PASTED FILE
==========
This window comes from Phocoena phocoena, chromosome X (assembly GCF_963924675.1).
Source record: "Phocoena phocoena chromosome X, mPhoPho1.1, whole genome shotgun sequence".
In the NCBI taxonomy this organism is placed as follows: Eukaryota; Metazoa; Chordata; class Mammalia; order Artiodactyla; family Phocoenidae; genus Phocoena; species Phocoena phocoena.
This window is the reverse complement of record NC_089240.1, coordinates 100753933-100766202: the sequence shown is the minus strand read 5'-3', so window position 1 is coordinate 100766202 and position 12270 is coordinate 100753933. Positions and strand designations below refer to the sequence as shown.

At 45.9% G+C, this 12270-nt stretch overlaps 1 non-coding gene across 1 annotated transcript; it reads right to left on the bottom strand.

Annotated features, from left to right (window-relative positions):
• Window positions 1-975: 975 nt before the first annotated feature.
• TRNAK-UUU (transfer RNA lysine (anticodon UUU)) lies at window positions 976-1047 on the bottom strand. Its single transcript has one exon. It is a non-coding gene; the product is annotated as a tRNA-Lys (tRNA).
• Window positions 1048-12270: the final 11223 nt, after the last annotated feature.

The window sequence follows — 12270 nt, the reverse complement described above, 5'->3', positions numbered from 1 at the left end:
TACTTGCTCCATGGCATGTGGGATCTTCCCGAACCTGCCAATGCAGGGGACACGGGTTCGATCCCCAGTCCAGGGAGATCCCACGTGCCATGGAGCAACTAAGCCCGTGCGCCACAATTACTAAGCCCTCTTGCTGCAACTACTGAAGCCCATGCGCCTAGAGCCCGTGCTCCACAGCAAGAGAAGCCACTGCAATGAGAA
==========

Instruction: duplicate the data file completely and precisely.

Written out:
This window comes from Phocoena phocoena, chromosome X (assembly GCF_963924675.1).
Source record: "Phocoena phocoena chromosome X, mPhoPho1.1, whole genome shotgun sequence".
In the NCBI taxonomy this organism is placed as follows: Eukaryota; Metazoa; Chordata; class Mammalia; order Artiodactyla; family Phocoenidae; genus Phocoena; species Phocoena phocoena.
This window is the reverse complement of record NC_089240.1, coordinates 100753933-100766202: the sequence shown is the minus strand read 5'-3', so window position 1 is coordinate 100766202 and position 12270 is coordinate 100753933. Positions and strand designations below refer to the sequence as shown.

At 45.9% G+C, this 12270-nt stretch overlaps 1 non-coding gene across 1 annotated transcript; it reads right to left on the bottom strand.

Annotated features, from left to right (window-relative positions):
• Window positions 1-975: 975 nt before the first annotated feature.
• TRNAK-UUU (transfer RNA lysine (anticodon UUU)) lies at window positions 976-1047 on the bottom strand. Its single transcript has one exon. It is a non-coding gene; the product is annotated as a tRNA-Lys (tRNA).
• Window positions 1048-12270: the final 11223 nt, after the last annotated feature.

The window sequence follows — 12270 nt, the reverse complement described above, 5'->3', positions numbered from 1 at the left end:
TACTTGCTCCATGGCATGTGGGATCTTCCCGAACCTGCCAATGCAGGGGACACGGGTTCGATCCCCAGTCCAGGGAGATCCCACGTGCCATGGAGCAACTAAGCCCGTGCGCCACAATTACTAAGCCCTCTTGCTGCAACTACTGAAGCCCATGCGCCTAGAGCCCGTGCTCCACAGCAAGAGAAGCCACTGCAATGAGAA